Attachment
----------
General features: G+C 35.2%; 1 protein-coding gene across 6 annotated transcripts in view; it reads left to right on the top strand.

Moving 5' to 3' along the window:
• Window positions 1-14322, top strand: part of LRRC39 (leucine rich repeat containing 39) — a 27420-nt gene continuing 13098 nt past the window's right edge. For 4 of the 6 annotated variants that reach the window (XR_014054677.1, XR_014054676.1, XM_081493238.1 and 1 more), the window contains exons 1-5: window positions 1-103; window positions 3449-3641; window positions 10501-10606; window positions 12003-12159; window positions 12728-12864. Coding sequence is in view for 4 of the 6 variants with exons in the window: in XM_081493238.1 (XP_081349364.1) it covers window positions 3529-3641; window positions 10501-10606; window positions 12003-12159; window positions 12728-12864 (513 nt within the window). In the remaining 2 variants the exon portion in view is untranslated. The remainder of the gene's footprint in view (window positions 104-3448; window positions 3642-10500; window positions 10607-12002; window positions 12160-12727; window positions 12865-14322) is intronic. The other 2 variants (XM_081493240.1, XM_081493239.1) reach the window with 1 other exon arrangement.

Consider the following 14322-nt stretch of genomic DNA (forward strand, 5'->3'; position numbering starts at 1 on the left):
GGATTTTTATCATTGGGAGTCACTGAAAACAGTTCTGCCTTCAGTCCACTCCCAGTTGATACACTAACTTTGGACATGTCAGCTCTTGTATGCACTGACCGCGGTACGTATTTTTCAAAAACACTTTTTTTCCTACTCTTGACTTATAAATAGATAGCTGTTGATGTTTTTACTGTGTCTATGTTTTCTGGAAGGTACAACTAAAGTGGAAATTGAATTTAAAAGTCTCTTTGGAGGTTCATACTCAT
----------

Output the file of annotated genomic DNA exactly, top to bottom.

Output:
General features: G+C 35.2%; 1 protein-coding gene across 6 annotated transcripts in view; it reads left to right on the top strand.

Moving 5' to 3' along the window:
• Window positions 1-14322, top strand: part of LRRC39 (leucine rich repeat containing 39) — a 27420-nt gene continuing 13098 nt past the window's right edge. For 4 of the 6 annotated variants that reach the window (XR_014054677.1, XR_014054676.1, XM_081493238.1 and 1 more), the window contains exons 1-5: window positions 1-103; window positions 3449-3641; window positions 10501-10606; window positions 12003-12159; window positions 12728-12864. Coding sequence is in view for 4 of the 6 variants with exons in the window: in XM_081493238.1 (XP_081349364.1) it covers window positions 3529-3641; window positions 10501-10606; window positions 12003-12159; window positions 12728-12864 (513 nt within the window). In the remaining 2 variants the exon portion in view is untranslated. The remainder of the gene's footprint in view (window positions 104-3448; window positions 3642-10500; window positions 10607-12002; window positions 12160-12727; window positions 12865-14322) is intronic. The other 2 variants (XM_081493240.1, XM_081493239.1) reach the window with 1 other exon arrangement.

Consider the following 14322-nt stretch of genomic DNA (forward strand, 5'->3'; position numbering starts at 1 on the left):
GGATTTTTATCATTGGGAGTCACTGAAAACAGTTCTGCCTTCAGTCCACTCCCAGTTGATACACTAACTTTGGACATGTCAGCTCTTGTATGCACTGACCGCGGTACGTATTTTTCAAAAACACTTTTTTTCCTACTCTTGACTTATAAATAGATAGCTGTTGATGTTTTTACTGTGTCTATGTTTTCTGGAAGGTACAACTAAAGTGGAAATTGAATTTAAAAGTCTCTTTGGAGGTTCATACTCAT